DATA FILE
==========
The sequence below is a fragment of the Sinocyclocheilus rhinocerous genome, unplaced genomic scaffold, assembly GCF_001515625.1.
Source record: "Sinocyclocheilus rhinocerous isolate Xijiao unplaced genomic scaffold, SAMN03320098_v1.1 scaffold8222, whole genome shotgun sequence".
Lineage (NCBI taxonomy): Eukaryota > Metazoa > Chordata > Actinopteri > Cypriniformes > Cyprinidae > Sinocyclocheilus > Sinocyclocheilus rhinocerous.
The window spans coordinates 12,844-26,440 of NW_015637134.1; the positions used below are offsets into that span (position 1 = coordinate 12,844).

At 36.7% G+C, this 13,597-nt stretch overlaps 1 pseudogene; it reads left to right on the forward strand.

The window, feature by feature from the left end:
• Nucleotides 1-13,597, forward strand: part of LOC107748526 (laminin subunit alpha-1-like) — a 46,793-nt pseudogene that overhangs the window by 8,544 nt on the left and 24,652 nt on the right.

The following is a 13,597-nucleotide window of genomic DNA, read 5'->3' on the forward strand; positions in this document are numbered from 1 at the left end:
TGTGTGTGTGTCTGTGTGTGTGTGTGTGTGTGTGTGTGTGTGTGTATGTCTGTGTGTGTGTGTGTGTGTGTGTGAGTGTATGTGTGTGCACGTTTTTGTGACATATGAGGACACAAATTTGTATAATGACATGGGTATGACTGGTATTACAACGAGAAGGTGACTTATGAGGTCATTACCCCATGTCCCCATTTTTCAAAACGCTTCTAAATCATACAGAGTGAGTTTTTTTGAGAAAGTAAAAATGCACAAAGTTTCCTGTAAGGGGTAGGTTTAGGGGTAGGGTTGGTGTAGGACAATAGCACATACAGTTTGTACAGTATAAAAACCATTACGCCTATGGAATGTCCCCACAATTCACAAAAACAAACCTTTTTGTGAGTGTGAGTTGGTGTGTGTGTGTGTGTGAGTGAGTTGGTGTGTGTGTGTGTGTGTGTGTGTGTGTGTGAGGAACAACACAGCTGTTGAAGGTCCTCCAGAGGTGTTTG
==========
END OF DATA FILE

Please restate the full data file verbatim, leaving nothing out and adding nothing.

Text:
The sequence below is a fragment of the Sinocyclocheilus rhinocerous genome, unplaced genomic scaffold, assembly GCF_001515625.1.
Source record: "Sinocyclocheilus rhinocerous isolate Xijiao unplaced genomic scaffold, SAMN03320098_v1.1 scaffold8222, whole genome shotgun sequence".
Lineage (NCBI taxonomy): Eukaryota > Metazoa > Chordata > Actinopteri > Cypriniformes > Cyprinidae > Sinocyclocheilus > Sinocyclocheilus rhinocerous.
The window spans coordinates 12,844-26,440 of NW_015637134.1; the positions used below are offsets into that span (position 1 = coordinate 12,844).

At 36.7% G+C, this 13,597-nt stretch overlaps 1 pseudogene; it reads left to right on the forward strand.

The window, feature by feature from the left end:
• Nucleotides 1-13,597, forward strand: part of LOC107748526 (laminin subunit alpha-1-like) — a 46,793-nt pseudogene that overhangs the window by 8,544 nt on the left and 24,652 nt on the right.

The following is a 13,597-nucleotide window of genomic DNA, read 5'->3' on the forward strand; positions in this document are numbered from 1 at the left end:
TGTGTGTGTGTCTGTGTGTGTGTGTGTGTGTGTGTGTGTGTGTGTATGTCTGTGTGTGTGTGTGTGTGTGTGTGAGTGTATGTGTGTGCACGTTTTTGTGACATATGAGGACACAAATTTGTATAATGACATGGGTATGACTGGTATTACAACGAGAAGGTGACTTATGAGGTCATTACCCCATGTCCCCATTTTTCAAAACGCTTCTAAATCATACAGAGTGAGTTTTTTTGAGAAAGTAAAAATGCACAAAGTTTCCTGTAAGGGGTAGGTTTAGGGGTAGGGTTGGTGTAGGACAATAGCACATACAGTTTGTACAGTATAAAAACCATTACGCCTATGGAATGTCCCCACAATTCACAAAAACAAACCTTTTTGTGAGTGTGAGTTGGTGTGTGTGTGTGTGTGAGTGAGTTGGTGTGTGTGTGTGTGTGTGTGTGTGTGTGTGAGGAACAACACAGCTGTTGAAGGTCCTCCAGAGGTGTTTG